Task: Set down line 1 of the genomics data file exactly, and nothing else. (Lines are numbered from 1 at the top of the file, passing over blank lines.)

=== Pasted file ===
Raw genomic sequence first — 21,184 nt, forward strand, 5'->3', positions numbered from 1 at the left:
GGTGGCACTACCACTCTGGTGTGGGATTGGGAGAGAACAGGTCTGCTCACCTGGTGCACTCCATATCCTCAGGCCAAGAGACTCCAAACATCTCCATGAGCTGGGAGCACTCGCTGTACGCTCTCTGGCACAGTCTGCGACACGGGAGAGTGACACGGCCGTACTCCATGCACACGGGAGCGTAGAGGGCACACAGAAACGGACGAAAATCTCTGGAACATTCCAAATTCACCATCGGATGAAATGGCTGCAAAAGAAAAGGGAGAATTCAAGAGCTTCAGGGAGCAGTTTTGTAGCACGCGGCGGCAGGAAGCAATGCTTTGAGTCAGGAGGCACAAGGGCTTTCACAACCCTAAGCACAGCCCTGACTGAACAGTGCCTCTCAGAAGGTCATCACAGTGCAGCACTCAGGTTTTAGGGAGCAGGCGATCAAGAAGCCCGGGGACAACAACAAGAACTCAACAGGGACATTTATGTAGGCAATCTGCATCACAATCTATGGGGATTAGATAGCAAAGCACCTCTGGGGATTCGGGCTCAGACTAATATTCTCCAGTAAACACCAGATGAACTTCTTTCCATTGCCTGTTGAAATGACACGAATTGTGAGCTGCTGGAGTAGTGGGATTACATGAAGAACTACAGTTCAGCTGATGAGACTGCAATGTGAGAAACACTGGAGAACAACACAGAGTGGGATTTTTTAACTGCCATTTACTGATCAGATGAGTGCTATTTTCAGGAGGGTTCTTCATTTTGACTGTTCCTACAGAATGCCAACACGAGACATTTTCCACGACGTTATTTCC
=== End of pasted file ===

Raw genomic sequence first — 21,184 nt, forward strand, 5'->3', positions numbered from 1 at the left: